BK: Safety pops up quite a bit in your book. Have directors and producers become more safety conscious over the years when it comes to stunts? Have stunt coordinators become more safety conscious?

SL: In all of the history of the movie business the stunt people have always put safety first. The problem was almost always with the director or producer or the actor not caring.

BK: Should the Oscars have a stunts category?

SL: Well, that’s a difficult question. I say yes but it depends on who is controlling and making the decisions on awarding the prize. They must get people who won’t play favorites. I am afraid it won’t be fair. Some things never change.

BK: Your friendship with James Woods is a wonderful part of the book. You two have had quite the working relationship. If someone ever decides to make a movie one day about that friendship, who do you want playing you, and who should play James Woods?

SL: LOL When the time comes then you can ask me, but they have to be two very unique people.

BK: Have you seen Quentin Tarantino’s Once Upon a Time… in Hollywood? What did you think of it?

SL: Tarantino should be ashamed of himself. As a director you should know there are ten different ways you can set up and write a scene that would please everyone and give you and the audience what is needed. He did not do that. It was all about ego. I also blame it on Brad Pitt. Ego again. And as far as the stunt coordinator, shame. If it was me, I probably would have been fired. I would not have allowed it. And they would have said bye bye to me. Tarantino hurt Bruce Lee’s family and friends. Very sad when you don’t tell the truth. Bruce was not like the way he was written and filmed.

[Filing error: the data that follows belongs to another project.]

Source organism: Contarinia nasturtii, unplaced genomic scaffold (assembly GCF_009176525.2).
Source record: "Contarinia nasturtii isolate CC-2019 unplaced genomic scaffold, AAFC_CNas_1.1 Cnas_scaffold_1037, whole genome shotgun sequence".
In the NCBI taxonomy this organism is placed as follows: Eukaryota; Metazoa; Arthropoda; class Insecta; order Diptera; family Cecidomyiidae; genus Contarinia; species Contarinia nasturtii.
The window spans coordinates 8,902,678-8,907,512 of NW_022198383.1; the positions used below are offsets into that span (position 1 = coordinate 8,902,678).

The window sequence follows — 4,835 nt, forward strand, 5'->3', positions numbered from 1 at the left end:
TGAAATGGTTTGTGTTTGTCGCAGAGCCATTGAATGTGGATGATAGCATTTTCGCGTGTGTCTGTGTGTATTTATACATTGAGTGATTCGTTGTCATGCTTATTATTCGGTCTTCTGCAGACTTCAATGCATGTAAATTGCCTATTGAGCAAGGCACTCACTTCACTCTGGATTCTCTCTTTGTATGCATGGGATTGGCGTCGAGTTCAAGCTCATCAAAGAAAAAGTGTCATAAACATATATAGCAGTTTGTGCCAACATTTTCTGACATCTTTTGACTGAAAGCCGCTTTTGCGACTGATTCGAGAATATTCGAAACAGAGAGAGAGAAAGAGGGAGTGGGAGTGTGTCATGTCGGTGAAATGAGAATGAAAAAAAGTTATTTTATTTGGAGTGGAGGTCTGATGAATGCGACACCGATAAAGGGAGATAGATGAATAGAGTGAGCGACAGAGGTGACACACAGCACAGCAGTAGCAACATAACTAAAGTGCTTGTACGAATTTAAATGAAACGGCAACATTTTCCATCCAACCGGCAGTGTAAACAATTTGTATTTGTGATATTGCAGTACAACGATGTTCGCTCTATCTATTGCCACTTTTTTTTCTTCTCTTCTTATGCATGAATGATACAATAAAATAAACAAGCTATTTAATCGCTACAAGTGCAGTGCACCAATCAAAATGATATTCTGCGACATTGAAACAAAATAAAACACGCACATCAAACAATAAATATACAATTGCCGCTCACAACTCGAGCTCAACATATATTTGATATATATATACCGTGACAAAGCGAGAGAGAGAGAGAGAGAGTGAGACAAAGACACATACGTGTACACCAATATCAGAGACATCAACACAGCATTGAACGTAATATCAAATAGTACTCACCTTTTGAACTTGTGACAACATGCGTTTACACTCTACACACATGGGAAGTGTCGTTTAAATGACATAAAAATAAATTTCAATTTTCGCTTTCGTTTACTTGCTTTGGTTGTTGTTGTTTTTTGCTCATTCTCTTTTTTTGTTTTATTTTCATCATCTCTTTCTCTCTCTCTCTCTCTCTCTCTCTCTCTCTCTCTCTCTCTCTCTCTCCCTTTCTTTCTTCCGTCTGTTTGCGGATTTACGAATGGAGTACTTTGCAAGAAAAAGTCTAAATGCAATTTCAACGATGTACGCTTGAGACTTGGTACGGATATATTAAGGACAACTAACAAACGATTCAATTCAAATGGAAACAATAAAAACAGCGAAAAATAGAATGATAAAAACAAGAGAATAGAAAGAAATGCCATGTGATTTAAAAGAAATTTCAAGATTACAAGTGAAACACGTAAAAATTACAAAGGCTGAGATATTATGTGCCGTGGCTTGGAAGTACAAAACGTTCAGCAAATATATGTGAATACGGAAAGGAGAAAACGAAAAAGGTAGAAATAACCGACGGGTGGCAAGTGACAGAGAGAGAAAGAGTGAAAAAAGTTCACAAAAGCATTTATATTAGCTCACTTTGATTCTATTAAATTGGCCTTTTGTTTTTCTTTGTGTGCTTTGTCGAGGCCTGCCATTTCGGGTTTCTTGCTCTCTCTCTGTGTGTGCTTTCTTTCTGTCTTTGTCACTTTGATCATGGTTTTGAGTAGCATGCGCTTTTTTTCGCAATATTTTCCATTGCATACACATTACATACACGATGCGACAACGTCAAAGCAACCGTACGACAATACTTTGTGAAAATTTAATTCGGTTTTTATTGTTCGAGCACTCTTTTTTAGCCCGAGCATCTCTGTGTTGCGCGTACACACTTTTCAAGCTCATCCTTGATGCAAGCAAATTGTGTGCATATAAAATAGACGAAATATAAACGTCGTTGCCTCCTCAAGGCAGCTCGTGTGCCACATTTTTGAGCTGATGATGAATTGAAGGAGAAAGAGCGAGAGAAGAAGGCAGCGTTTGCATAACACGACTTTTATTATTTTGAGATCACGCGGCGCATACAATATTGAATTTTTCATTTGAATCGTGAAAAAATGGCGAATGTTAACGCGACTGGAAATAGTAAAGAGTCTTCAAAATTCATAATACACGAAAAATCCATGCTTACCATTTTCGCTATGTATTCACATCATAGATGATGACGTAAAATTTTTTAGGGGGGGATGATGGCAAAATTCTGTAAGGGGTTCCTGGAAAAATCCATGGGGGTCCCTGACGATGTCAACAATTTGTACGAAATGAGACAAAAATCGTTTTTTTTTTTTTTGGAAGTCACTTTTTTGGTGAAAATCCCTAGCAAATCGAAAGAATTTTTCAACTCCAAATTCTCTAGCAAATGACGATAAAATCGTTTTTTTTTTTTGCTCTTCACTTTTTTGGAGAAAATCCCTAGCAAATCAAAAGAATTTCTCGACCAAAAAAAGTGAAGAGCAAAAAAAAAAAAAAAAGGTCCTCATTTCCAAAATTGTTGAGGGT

BK: Your commentary track with Sam Firstenberg on the Blu-ray of “Revenge of the Ninja” is terrific. Would you like to do more commentary tracks in the future?

SL: Thank you! Yes, I enjoyed it. It gives people another way of looking at the situation.

BK: You’ve been credited as Steven Lambert, Steve Lambert, and Steven Hal Lambert. How do you determine which name you want to be credited as?

SL: I always write on my contracts “Steven Hal Lambert.” Other places “Steven.” I never write “Steve” but I always ask people to call me Steve. Is this important? LOL

BK: What is the future of stunts in both movies and television?

SL: Who knows what the future will bring?


BK: You have several great and eye opening stories about several directors and actors that you’ve worked with over the years (the Paul Verhoeven, Sho Kosugi, and John Carpenter stories are my favorites). Do you think you have enough stories to write a sequel, in the event you ever feel the need to do so?

SL: Hell no! Once is enough for me.

BK: Does James Woods only allow his friends to call him Jimmy, or can, well, anyone call him Jimmy?

SL: Anyone could. He is the best.


A very special thanks to Steven Lambert for agreeing to participate in this interview and to david j. moore for setting it up.

Purchase Steven Lambert: From the Streets of Brooklyn to the Halls of Hollywood here.

Check out Steven Lambert’s IMDB page here.

Check out Steven Lambert’s Facebook page here.

All images courtesy of Steven Lambert.